Last year was a record year for hurricanes in the state of Florida. Hurricane Charley, Hurricane Frances, Hurricane Ivan, and Hurricane Jeanne all made direct hits on what most people call the Sunshine State.
High winds, storm surge, and flooding rains from the four hurricanes created devastation for many of the state's coastal communities, but inland areas were not spared. The first storm to hit Florida, Hurricane Charley, made landfall as an intense category 4 storm with winds over 135 miles per hour. Although the storm did weaken after making landfall, it still produced wind gusts over 90 miles per hour in Orlando, which was 145 miles away from where the storm made landfall. For comparison, that is about the same or less as the distance between the upper Texas coast and most locations in East Texas like Livingston, Woodville, San Augustine, Hemphill, Crockett, Groveton, Center, Lufkin, and Nacogdoches.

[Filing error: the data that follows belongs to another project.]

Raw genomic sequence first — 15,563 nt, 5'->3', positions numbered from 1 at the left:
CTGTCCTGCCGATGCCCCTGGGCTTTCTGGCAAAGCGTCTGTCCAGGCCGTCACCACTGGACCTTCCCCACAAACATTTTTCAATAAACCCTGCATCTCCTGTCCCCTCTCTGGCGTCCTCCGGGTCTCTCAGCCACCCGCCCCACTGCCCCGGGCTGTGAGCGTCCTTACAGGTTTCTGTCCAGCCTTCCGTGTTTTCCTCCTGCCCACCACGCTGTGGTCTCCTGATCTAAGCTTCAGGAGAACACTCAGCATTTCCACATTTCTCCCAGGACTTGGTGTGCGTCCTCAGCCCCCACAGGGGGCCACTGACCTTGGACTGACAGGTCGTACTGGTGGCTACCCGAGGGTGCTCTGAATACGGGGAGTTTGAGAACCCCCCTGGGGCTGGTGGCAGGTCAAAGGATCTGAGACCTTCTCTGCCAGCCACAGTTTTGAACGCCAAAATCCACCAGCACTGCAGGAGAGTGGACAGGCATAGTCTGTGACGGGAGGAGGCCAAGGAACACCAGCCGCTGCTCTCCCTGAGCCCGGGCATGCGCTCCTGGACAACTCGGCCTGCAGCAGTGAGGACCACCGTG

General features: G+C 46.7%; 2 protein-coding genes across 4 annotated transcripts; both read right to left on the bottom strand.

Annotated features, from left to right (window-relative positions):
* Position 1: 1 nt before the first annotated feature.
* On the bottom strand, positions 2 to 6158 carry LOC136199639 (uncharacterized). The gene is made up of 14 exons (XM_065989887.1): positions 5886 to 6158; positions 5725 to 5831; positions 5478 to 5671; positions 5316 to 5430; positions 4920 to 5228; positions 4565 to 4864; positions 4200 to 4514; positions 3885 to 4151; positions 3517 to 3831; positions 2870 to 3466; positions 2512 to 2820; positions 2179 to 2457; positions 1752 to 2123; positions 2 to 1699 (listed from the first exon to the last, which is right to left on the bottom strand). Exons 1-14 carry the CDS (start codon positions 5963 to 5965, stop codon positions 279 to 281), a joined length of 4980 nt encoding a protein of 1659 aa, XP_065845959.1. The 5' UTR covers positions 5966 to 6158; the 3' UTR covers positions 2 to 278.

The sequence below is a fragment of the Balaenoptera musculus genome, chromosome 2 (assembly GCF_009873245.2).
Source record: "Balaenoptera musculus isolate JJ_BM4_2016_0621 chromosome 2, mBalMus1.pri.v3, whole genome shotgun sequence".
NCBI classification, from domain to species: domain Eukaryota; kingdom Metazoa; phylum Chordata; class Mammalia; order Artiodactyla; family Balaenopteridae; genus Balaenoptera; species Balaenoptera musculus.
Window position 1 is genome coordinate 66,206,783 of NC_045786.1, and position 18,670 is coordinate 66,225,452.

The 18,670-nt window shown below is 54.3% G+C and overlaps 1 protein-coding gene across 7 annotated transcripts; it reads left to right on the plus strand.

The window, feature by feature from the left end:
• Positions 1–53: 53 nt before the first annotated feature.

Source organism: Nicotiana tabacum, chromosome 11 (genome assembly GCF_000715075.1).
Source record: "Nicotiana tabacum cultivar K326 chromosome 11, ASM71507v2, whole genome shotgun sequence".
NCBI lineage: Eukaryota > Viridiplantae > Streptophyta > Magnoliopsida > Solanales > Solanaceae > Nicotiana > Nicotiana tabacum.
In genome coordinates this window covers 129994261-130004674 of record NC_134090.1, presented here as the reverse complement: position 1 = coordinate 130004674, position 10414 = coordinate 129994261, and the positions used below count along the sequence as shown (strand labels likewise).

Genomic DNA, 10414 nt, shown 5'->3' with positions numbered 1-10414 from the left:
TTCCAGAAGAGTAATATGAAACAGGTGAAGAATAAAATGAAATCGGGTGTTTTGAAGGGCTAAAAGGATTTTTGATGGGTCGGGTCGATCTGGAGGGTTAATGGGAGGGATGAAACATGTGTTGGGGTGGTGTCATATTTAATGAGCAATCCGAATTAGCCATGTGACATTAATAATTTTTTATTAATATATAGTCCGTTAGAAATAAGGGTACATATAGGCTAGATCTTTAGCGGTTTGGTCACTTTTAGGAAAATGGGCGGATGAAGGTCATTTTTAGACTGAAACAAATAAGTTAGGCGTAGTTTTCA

Bill Read, the Meteorologist in Charge at the National Weather Service Office in Houston/Galveston spoke with KTRE about the inland dangers posed by hurricanes. He said, "It may not be as life threatening, but you will want to follow the usual precautions for severe weather. Stay inside away from windows.
Read also pointed out that there are lessons East Texans can learn from last year's hurricanes that devastated Florida. Read said, "You should maintain enough food and water for three days. Lessons we learned in Flordia in heavily wooded areas, and you guys are defintely a wooded area, is that tt could become a day to day process to restore electricity. You may be without power for three to four days."
If a major hurricane were to hit the upper Texas coast and head north, it is estimated we could experience sustained winds in excess of 75 miles per hour in East Texas. Flooding rains and tornadoes would also be a threat if a hurricane were to make landfall.